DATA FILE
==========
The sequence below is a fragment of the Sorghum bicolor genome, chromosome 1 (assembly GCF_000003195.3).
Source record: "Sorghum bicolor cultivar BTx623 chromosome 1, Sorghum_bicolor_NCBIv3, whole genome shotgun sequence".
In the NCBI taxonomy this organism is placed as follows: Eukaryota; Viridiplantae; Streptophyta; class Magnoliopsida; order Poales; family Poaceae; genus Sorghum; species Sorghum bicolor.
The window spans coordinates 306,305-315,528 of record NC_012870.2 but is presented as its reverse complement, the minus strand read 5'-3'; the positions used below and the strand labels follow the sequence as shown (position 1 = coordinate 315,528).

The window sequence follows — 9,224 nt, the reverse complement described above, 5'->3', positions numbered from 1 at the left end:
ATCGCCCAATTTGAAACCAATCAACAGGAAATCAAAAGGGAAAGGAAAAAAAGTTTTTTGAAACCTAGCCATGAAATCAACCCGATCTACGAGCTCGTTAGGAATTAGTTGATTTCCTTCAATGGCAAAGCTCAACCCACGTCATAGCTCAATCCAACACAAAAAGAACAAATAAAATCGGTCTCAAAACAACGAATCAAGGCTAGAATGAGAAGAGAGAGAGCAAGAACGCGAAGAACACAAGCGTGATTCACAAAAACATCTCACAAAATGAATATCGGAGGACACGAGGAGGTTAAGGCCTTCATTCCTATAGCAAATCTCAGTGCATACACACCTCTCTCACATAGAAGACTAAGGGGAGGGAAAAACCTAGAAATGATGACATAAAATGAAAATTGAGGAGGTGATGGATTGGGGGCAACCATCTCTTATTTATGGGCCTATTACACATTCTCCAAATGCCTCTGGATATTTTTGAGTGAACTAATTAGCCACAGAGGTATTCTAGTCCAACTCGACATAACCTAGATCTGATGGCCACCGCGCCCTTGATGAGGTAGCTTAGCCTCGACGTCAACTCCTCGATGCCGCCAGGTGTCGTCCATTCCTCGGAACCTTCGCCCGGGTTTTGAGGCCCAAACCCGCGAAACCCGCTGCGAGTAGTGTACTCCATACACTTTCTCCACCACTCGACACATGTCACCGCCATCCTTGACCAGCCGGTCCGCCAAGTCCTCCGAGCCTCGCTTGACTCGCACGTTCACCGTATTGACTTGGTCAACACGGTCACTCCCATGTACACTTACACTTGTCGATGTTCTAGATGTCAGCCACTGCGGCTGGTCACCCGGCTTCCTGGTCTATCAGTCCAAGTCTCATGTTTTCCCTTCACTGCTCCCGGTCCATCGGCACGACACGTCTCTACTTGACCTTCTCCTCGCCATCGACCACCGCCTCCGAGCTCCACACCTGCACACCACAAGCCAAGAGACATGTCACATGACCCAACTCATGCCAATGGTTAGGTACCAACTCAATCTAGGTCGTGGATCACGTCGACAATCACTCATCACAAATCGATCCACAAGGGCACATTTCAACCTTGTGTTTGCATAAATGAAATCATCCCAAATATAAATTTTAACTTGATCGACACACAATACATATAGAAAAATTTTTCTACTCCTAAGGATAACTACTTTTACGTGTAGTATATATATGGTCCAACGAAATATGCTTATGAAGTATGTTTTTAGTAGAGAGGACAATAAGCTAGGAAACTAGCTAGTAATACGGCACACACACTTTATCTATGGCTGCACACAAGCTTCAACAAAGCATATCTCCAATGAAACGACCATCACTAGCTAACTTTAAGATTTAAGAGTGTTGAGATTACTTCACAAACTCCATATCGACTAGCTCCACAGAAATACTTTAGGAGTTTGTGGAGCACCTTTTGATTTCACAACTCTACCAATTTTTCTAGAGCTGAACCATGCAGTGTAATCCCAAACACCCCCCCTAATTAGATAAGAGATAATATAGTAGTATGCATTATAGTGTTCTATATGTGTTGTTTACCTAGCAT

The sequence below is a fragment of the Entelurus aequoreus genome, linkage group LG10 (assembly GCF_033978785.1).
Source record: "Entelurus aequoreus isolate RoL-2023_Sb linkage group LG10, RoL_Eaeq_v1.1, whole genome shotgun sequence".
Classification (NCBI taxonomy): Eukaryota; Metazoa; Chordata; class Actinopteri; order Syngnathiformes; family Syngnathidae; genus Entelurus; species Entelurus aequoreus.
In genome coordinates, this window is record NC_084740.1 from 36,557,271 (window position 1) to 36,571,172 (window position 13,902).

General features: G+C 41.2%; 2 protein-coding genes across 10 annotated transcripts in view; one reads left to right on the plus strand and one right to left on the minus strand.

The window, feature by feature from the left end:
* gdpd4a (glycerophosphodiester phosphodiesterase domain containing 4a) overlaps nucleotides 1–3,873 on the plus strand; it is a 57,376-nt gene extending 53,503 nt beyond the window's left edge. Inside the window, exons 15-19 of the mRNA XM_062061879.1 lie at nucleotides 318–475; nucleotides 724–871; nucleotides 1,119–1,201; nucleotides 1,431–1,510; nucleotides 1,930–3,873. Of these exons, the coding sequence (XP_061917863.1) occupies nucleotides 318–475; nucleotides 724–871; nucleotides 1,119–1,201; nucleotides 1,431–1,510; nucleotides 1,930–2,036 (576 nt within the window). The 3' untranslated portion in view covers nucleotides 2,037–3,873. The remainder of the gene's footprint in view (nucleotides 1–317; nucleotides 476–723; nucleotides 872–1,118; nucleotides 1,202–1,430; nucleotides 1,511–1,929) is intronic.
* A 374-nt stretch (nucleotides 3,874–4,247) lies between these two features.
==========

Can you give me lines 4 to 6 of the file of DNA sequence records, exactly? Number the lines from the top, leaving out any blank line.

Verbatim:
The window spans coordinates 306,305-315,528 of record NC_012870.2 but is presented as its reverse complement, the minus strand read 5'-3'; the positions used below and the strand labels follow the sequence as shown (position 1 = coordinate 315,528).

The window sequence follows — 9,224 nt, the reverse complement described above, 5'->3', positions numbered from 1 at the left end:
ATCGCCCAATTTGAAACCAATCAACAGGAAATCAAAAGGGAAAGGAAAAAAAGTTTTTTGAAACCTAGCCATGAAATCAACCCGATCTACGAGCTCGTTAGGAATTAGTTGATTTCCTTCAATGGCAAAGCTCAACCCACGTCATAGCTCAATCCAACACAAAAAGAACAAATAAAATCGGTCTCAAAACAACGAATCAAGGCTAGAATGAGAAGAGAGAGAGCAAGAACGCGAAGAACACAAGCGTGATTCACAAAAACATCTCACAAAATGAATATCGGAGGACACGAGGAGGTTAAGGCCTTCATTCCTATAGCAAATCTCAGTGCATACACACCTCTCTCACATAGAAGACTAAGGGGAGGGAAAAACCTAGAAATGATGACATAAAATGAAAATTGAGGAGGTGATGGATTGGGGGCAACCATCTCTTATTTATGGGCCTATTACACATTCTCCAAATGCCTCTGGATATTTTTGAGTGAACTAATTAGCCACAGAGGTATTCTAGTCCAACTCGACATAACCTAGATCTGATGGCCACCGCGCCCTTGATGAGGTAGCTTAGCCTCGACGTCAACTCCTCGATGCCGCCAGGTGTCGTCCATTCCTCGGAACCTTCGCCCGGGTTTTGAGGCCCAAACCCGCGAAACCCGCTGCGAGTAGTGTACTCCATACACTTTCTCCACCACTCGACACATGTCACCGCCATCCTTGACCAGCCGGTCCGCCAAGTCCTCCGAGCCTCGCTTGACTCGCACGTTCACCGTATTGACTTGGTCAACACGGTCACTCCCATGTACACTTACACTTGTCGATGTTCTAGATGTCAGCCACTGCGGCTGGTCACCCGGCTTCCTGGTCTATCAGTCCAAGTCTCATGTTTTCCCTTCACTGCTCCCGGTCCATCGGCACGACACGTCTCTACTTGACCTTCTCCTCGCCATCGACCACCGCCTCCGAGCTCCACACCTGCACACCACAAGCCAAGAGACATGTCACATGACCCAACTCATGCCAATGGTTAGGTACCAACTCAATCTAGGTCGTGGATCACGTCGACAATCACTCATCACAAATCGATCCACAAGGGCACATTTCAACCTTGTGTTTGCATAAATGAAATCATCCCAAATATAAATTTTAACTTGATCGACACACAATACATATAGAAAAATTTTTCTACTCCTAAGGATAACTACTTTTACGTGTAGTATATATATGGTCCAACGAAATATGCTTATGAAGTATGTTTTTAGTAGAGAGGACAATAAGCTAGGAAACTAGCTAGTAATACGGCACACACACTTTATCTATGGCTGCACACAAGCTTCAACAAAGCATATCTCCAATGAAACGACCATCACTAGCTAACTTTAAGATTTAAGAGTGTTGAGATTACTTCACAAACTCCATATCGACTAGCTCCACAGAAATACTTTAGGAGTTTGTGGAGCACCTTTTGATTTCACAACTCTACCAATTTTTCTAGAGCTGAACCATGCAGTGTAATCCCAAACACCCCCCCTAATTAGATAAGAGATAATATAGTAGTATGCATTATAGTGTTCTATATGTGTTGTTTACCTAGCAT